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Gradually Varied Flow. Gradually Varied Flow. Uniform flow requires a channel of constant cross-section and sufficient length for the gravitational forces to balance the frictional resistance. L. y 1. Wsin Q. v 1. y 2. Q. v 2. R f. W. For uniform flow. Download Presentation E N D

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2. Gradually Varied Flow • Uniform flow requires a channel of constant cross-section and sufficient length for the gravitational forces to balance the frictional resistance.

3. L y1 WsinQ v1 y2 Q v2 Rf W For uniform flow SFs = 0 y1 = y2 v1 = v2 so

4. yn y yc Gradually Varied Flow • At changes in cross-section, slope or roughness, the two forces will not be balanced and the flow conditions will adjust toward equilibrium.

5. Gradually Varied Flow • Within the channel reach where this adjustment occurs, the flow is said to be varied or non-uniform. • If the change in flow conditions occurs gradually over relatively long channel reaches, the flow is said to be gradually varied flow.

6. hL1-2 EGL HGL H y1 y2 Channel Bottom z1 z2 Datum Energy Equation

7. Gradually Varied Flow Differentiating with respect to x, the distance along the channel

8. dH EGL HGL H y1 y2 Channel Bottom z1 z2 Datum dx

9. If we assume a wide channel and a per unit width consideration dH/dx represents the slope of the energy gradeline, S, which is positive downward. dz/dx is the channel slope, S0, also positive downward.

10. or so

11. so remember dy/dx is the slope of the water surface with respect to the channel bottom.

12. Gradually Varied Flow • If dy/dx is positive the water is getting deeper in the downstream direction. • If dy/dx is negative the water is getting shallower in the downstream direction. • If dy/dx is zero then the flow is uniform.

13. Normal depth, yn, is the depth of uniform flow for a given channel slope and roughness. • Critical depth, yc, is the depth of flow where the Froude number is equal to 1 and is independent of slope and channel roughness.

14. If • yn > yc the slope is termed mild and denoted with a subscript M. • yn < yc the slope is termed steep (S). • yn = yc the slope is termed critical slope, (C). • A slope that is negative or runs uphill in the downstream direction is termed adverse, (A). • A channel with no slope is said to be horizontal (H).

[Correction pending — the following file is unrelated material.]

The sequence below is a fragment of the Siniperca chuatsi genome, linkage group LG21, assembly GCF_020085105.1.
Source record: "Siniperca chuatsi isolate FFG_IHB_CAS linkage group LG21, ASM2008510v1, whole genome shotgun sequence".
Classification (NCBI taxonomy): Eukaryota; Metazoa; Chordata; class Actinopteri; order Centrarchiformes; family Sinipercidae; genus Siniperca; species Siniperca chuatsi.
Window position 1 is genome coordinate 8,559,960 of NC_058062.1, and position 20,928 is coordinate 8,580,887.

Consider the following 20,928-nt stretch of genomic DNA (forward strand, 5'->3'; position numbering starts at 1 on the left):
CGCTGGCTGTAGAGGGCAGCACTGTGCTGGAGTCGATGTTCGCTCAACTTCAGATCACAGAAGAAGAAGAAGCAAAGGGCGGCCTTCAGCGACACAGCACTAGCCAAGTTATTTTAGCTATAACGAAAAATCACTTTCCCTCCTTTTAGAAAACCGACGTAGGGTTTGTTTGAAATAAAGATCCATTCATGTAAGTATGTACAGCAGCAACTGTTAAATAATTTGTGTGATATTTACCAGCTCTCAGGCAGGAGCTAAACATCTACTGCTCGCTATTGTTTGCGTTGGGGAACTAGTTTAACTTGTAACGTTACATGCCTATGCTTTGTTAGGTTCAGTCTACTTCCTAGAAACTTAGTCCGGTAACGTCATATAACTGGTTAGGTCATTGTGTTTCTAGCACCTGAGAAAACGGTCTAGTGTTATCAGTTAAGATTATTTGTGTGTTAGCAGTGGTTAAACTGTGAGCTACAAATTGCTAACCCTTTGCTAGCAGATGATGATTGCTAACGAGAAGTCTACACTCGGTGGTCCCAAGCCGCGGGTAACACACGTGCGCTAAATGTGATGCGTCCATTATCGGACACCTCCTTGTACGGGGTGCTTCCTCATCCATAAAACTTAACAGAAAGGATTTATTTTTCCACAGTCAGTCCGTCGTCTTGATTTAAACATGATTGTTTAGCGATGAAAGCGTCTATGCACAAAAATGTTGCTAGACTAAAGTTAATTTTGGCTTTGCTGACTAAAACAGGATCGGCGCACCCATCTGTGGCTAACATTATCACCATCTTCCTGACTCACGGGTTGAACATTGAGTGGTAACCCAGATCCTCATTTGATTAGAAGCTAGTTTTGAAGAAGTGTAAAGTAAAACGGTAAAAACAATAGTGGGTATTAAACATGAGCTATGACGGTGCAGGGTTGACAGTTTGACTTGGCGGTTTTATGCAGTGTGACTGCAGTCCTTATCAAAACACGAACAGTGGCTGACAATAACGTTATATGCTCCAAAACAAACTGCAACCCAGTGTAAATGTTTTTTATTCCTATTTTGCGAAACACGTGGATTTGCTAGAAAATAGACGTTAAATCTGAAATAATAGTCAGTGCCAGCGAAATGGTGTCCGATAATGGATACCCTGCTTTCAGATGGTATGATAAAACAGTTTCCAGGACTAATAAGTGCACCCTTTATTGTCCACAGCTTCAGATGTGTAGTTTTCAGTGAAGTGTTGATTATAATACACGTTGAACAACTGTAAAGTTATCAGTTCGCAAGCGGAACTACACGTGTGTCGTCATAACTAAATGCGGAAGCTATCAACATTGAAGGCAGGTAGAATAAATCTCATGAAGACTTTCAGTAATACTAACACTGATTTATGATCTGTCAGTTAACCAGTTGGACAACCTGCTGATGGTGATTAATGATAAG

15. If • y > yn and yc flow is said to be in zone 1 and denoted with a subscript 1. • If y falls between yn and yc then flow is in zone 2. • If y is < yn and yc flow is said to be in zone 3. • Also • If yn > y, S0 < S • If yn < y, S0 > S • If S0 is less than or equal to 0, yn is not defined.

16. Figure 4.23 (Haan et al., 1994) and Figure 9-2 (Chow, 1959) depict the flow profiles or backwater curves for each type of slope and zone. • The slope of the water surface for the various situations can be deduced from : S can be approximated as the slope calculated from Manning’s equation using the actual depth of flow. S0 is the slope in Manning’s equation corresponding to yn.

17. } Zone 2 by definition y < yn so S0 < S y > yc so F < 1 Example 1 Flow Profiles : M-2 Profile yn > yc (Mild slope by definition) From Equation 4.53, the numerator will be negative, the denominator will be positive, so dy/dx will be negative and flow will be shallower in the downstream direction.

18. Example 2 Flow Profiles: • S-1 Profile • yc > yn (Steep slope by definition) • y > yn , y > yc (Zone 1 by definition) • S0 > S, F < 1 • From Equation 4.53, the numerator will be positive, the denominator will be positive, so dy/dx will be positive and flow will be getting deeper in the downstream direction.

19. hL EGL HGL E2 E1 H Channel Bottom z1 z2 Datum dx Calculating Flow Profiles • We can approximate the flow profiles by considering E1 + z1 = E2 + z2 + hL:

20. By definition: Where Dx is the length of the channel reach. Also: Where Sf is the friction slope or the slope of the energy grade line.

21. Combining these two equations we get: • Sf can be approximated from Manning’s equation using an average flow depth for the reach. • For subcritical flow, backwater curves should be determined in the upstream direction. • For supercritical flow curves should be determined in the downstream direction.

22. Start profile calculations at points of known water surface elevations, for example at overfalls from mild channels, the depth y is equal to the critical depth yc. • Application of this method is called the direct step method.

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